A one-page letter, written by a joint secretary in the Union Ministry of Consumer Affairs, Food and Public Distribution to the Delhi Food Commissioner, carries the objections. The crux of the Centre’s objections is that Delhi cannot use highly subsidised foodgrains allocated to it under the National Food Security Act, 2013 to run a local scheme, that too with the prefix “Mukhya Mantri”. Doing so may give rise to the impression that the Delhi government was the principle architect of the food security policy, states the Centre. Apart from the name of the scheme, Delhi was also planning to make the home delivery agents, belonging to private agencies, wear t-shirts and jackets embossed with “Mukhya Mantri Ghar Ghar Yojana”. The Union Food Secretary, in an interview with The Indian Express has also questioned the provision to collect conversion charges among others, which he says, also goes against the NFSA.

What is the NFSA?

The NFSA guarantees a legal right on food and nutritional security to every Indian citizen. Under the NFSA, approximately 17.77 lakh ration card holding families in Delhi are divided into three categories — 15.12 lakh priority households (PR), 1.73 lakh priority state households (PRS), and 68,468 Antyodaya Anna Yojana (AAY) families. The beneficiaries coming under the PR and PRS categories are entitled to 5 kg of foodgrains per month (Rs 3/kg for rice and Rs 2/kg for wheat) while AAY households receive 25 kg wheat, 10 kg rice at the same prices and 1 kg sugar. The foodgrains are distributed through a network of ration shops, of which 2005 are in Delhi. The Centre is in charge of procurement, storage, transportation and bulk allocation of food grains to the State Governments. The states are entrusted with identification of beneficiaries and delivery of the foodgrains.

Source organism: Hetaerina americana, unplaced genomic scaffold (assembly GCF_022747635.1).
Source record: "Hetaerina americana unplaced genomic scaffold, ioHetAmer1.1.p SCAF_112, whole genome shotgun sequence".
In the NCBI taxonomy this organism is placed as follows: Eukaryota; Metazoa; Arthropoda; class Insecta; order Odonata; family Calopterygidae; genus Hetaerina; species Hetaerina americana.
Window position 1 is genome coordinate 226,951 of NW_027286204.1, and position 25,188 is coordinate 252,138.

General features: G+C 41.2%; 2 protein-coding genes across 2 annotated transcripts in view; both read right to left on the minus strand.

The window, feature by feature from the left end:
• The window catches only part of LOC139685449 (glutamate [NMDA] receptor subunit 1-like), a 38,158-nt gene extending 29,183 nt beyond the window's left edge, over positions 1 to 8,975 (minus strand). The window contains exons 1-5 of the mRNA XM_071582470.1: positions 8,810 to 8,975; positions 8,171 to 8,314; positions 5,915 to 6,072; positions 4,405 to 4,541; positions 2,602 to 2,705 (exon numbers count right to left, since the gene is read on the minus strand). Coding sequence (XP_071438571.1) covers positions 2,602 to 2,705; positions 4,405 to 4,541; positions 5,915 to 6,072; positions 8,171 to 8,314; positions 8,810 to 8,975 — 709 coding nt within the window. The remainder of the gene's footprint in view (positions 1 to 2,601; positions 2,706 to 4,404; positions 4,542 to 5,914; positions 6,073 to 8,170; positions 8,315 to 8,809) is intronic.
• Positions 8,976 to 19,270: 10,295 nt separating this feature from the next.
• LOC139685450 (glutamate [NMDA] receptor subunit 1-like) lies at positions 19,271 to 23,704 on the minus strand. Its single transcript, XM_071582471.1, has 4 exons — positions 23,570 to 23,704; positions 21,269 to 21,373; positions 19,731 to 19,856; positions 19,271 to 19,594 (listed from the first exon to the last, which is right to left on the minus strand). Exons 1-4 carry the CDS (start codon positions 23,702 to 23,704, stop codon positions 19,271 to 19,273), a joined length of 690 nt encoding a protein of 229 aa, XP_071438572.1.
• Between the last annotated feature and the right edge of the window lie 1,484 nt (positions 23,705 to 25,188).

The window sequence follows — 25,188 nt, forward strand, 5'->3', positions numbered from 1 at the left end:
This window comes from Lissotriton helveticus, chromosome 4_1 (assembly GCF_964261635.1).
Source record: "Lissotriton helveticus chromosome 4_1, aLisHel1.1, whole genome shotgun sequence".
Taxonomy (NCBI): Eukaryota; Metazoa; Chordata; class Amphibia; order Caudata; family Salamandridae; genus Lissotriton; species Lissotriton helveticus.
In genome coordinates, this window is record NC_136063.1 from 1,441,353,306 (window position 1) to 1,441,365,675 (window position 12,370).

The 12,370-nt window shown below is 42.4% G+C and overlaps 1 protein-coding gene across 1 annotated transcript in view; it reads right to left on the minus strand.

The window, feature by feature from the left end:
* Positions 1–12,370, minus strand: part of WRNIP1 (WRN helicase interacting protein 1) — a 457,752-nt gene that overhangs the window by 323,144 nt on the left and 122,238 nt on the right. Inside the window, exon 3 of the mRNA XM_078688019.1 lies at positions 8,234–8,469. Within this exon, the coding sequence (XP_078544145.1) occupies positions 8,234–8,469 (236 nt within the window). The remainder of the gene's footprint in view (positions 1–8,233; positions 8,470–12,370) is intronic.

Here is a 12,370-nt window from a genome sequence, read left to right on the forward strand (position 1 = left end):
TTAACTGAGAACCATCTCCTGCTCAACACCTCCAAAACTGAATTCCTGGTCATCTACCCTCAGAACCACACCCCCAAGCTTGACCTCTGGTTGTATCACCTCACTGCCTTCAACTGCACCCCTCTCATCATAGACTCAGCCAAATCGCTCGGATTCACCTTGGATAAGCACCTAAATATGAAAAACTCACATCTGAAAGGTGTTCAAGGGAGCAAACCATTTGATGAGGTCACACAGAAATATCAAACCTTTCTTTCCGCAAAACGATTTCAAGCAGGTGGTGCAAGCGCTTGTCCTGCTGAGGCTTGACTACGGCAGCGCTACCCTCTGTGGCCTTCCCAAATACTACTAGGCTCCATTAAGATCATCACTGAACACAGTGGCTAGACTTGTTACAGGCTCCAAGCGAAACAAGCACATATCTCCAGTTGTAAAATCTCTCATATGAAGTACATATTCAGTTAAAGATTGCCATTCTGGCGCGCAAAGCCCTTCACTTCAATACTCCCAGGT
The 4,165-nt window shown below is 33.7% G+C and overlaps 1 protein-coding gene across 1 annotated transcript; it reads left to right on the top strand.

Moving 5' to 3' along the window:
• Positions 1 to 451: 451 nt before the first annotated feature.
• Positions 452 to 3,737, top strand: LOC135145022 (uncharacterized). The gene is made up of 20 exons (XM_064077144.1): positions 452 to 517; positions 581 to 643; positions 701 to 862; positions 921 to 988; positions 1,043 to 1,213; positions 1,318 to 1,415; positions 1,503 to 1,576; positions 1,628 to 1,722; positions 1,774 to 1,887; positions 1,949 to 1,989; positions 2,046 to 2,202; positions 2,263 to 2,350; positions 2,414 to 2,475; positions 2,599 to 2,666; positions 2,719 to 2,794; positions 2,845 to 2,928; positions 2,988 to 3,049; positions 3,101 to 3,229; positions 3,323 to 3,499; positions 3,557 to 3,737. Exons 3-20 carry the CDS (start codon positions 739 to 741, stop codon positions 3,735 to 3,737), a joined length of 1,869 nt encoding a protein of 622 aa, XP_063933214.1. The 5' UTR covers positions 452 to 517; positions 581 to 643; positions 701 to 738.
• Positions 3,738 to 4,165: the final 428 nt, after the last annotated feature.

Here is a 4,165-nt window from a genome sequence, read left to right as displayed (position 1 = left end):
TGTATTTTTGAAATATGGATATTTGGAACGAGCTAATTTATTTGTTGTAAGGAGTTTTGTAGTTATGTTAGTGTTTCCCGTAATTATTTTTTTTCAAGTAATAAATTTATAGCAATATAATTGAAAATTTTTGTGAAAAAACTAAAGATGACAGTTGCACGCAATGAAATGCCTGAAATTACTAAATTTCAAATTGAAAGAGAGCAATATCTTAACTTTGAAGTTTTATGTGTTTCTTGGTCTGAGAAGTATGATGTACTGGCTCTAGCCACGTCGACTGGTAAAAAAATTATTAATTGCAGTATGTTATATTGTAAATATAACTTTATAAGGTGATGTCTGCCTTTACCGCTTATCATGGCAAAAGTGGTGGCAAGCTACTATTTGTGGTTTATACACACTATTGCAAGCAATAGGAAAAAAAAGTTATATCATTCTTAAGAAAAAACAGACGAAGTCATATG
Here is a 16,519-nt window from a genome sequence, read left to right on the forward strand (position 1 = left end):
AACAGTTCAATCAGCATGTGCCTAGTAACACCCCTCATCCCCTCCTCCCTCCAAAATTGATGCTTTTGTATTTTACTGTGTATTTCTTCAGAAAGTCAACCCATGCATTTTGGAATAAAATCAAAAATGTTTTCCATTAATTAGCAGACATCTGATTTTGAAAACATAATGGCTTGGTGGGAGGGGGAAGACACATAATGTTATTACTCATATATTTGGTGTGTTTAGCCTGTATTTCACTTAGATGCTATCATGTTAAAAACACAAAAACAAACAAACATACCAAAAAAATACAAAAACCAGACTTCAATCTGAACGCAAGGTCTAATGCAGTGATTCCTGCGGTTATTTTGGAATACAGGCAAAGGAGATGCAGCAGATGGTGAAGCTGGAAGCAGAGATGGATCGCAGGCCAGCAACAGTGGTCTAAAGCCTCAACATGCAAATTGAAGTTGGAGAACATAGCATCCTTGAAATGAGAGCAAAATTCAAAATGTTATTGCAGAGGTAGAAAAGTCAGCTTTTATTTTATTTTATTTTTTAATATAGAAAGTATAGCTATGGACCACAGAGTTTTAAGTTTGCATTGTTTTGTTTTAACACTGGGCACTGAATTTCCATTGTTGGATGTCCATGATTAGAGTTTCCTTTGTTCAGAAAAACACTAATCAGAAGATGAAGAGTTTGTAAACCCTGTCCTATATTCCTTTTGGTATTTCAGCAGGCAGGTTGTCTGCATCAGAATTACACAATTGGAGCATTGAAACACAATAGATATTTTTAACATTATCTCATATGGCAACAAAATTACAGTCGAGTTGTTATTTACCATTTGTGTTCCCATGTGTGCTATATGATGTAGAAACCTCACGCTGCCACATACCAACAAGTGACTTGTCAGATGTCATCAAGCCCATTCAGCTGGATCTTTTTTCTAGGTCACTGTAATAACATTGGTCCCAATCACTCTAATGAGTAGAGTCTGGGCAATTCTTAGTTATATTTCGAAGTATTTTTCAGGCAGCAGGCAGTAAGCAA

What is next in the Delhi vs Centre tussle over the scheme?

The Delhi government has addressed one of the concerns raised by the Centre by dropping the name “Mukhya Mantri Ghar Ghar Ration Yojana” altogether. Kejriwal has announced that the scheme will be nameless. However, the other objections, including the one on conversion charges and use of NFSA foodgrains for a state scheme, remain unattended. The passage of the GNCTD Bill, 2021, which stamps the primacy of the Lt Governor in Delhi’s administration, also portends trouble for the scheme as the February 20 notification was issued with the prior approval of only the Delhi Food Minister. The GNCTD Bill has made it clear that the elected government needs to take the opinion of the L-G before implementing any decision.

Why did the Delhi government not take the L-G’s view before notifying the scheme?

In June 2018, the Supreme Court had ruled that the L-G’s concurrence is not required on issues other than those concerning police, public order and land. Encouraged by the Supreme Court verdict, the elected government had stopped sending files on executive matters to the L-G before the implementation of any decision. Incidentally, just before the SC verdict which empowered the elected government, the doorstep scheme had an aborted launch. Lt Governor Anil Baijal had then advised it to refer the matter to the Union government with full details before taking a final decision. The Finance Department had also raised red flags over the policy, saying home delivery of ration will only replace one set of human intervention with another in the form of service providers and their agents. With the passage of the GNCTD Bill now, the possibility of the scheme getting stuck in legal quagmire has gone up.